BACKGROUND AND OBJECTIVE: Chronic pain following musculoskeletal trauma is common, which may partially be attributed to the early presence of central sensitisation (CS). Multiple measures are suggested to assess clinical features of CS, yet no systematic review has evaluated the measurement properties of these measures in a musculoskeletal trauma population.
DATABASES AND DATA TREATMENT: This systematic review, which followed a published and PROSPERO registered protocol (CRD42018091531), aimed to establish the scope of CS measures used within a musculoskeletal trauma population and evaluate their measurement properties. Searches were conducted in two stages by two independent reviewers. The Consensus-based Standards for the selection of Health Measurement instruments (COSMIN) checklist was used to evaluate risk of bias and overall quality was assessed using the modified Grading of Recommendations Assessment, Development and Evaluation.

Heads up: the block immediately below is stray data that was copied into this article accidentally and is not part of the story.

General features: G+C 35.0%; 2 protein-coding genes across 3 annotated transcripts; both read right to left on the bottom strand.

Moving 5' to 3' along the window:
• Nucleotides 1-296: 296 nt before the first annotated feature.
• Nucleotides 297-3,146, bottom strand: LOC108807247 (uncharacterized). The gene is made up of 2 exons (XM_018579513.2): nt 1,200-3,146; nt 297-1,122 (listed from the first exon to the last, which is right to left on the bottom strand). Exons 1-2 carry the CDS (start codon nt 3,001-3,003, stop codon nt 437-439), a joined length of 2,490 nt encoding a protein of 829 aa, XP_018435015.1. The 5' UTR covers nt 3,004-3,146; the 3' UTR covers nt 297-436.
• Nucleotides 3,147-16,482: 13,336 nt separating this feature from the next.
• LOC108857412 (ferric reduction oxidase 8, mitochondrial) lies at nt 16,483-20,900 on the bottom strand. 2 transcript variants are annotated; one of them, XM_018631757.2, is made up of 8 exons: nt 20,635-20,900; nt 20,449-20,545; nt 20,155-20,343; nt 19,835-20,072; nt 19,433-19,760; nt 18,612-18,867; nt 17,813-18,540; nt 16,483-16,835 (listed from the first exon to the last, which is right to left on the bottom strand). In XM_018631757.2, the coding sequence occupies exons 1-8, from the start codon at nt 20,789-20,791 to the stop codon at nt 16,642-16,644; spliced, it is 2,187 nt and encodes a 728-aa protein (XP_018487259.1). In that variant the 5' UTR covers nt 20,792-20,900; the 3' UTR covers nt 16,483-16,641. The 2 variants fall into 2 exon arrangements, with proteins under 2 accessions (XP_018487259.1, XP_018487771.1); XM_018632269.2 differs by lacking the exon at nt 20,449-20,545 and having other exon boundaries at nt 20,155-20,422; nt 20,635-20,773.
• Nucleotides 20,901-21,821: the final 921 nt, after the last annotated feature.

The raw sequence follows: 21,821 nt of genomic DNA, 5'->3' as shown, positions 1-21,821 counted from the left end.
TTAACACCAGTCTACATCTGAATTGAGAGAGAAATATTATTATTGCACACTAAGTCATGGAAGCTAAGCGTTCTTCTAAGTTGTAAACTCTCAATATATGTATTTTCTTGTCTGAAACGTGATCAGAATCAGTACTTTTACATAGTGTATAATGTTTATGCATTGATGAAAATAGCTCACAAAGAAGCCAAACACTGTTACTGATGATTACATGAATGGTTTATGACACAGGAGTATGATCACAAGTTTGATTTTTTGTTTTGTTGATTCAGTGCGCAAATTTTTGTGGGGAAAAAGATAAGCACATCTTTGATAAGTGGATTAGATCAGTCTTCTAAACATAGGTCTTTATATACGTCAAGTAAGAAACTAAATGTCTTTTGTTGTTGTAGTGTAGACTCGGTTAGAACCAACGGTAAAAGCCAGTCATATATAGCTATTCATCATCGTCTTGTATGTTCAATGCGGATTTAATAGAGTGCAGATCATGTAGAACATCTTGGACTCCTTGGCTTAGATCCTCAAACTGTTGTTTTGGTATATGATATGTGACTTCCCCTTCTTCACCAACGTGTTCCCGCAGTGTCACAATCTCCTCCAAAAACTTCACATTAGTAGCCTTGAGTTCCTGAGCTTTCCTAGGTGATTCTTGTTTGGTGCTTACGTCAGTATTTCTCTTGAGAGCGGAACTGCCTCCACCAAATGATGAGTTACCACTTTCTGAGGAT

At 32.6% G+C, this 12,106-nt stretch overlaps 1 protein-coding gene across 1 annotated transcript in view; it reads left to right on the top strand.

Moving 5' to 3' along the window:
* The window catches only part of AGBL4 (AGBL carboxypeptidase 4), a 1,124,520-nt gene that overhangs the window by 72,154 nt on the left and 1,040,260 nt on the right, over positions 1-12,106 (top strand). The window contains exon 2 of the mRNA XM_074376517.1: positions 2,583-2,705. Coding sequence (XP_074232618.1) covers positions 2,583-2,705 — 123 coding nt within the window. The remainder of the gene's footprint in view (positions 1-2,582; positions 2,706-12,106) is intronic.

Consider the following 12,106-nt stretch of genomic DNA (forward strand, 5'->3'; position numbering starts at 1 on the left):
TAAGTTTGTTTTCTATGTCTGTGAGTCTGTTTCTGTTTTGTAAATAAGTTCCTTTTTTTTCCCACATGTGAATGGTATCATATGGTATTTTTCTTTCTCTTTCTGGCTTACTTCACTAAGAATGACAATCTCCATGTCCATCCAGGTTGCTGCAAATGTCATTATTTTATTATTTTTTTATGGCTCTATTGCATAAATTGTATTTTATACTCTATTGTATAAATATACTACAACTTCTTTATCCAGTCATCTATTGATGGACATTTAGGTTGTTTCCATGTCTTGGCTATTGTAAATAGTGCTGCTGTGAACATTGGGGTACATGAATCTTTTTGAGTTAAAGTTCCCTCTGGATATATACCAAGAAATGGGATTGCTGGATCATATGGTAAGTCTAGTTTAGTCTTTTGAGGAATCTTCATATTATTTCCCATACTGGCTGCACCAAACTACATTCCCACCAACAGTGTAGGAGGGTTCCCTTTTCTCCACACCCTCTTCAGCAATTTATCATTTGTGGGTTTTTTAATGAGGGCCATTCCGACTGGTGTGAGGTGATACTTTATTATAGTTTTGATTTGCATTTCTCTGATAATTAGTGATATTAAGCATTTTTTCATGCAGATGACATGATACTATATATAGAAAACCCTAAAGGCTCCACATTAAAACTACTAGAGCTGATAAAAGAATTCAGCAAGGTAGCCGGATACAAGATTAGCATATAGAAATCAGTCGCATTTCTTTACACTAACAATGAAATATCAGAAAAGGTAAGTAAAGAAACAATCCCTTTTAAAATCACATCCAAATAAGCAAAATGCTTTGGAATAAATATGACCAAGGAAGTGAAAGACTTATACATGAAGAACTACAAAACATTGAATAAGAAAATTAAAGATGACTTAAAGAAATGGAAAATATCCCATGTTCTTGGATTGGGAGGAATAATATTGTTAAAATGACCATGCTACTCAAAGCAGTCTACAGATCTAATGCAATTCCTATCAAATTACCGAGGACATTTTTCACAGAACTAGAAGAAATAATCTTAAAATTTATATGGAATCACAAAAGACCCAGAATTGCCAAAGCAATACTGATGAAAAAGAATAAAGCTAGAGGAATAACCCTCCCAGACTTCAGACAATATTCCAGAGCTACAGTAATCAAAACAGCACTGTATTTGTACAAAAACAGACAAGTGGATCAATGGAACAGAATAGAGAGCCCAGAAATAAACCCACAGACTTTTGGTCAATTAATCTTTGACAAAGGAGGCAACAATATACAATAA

RESULTS: From 86 studies, 30 different CS outcome measures were identified. Nine studies evaluated measurement properties of nine outcome measures; eight evaluated reliability and one evaluated construct validity. Measures included seven quantitative sensory testing methods (pressure, cold and electrical pain thresholds; warm, cold and vibration detection thresholds; vibration perception thresholds), pain drawings and a pinwheel. Risk of bias was assessed as doubtful/inadequate for all but one study, overall quality of evidence was low/very low for all measures. Reliability of measures ranged from poor to excellent.
CONCLUSIONS: Many measures are used to evaluate CS but with limited established measurement properties in musculoskeletal trauma. High quality research to establish measurement properties of CS outcome measures is required.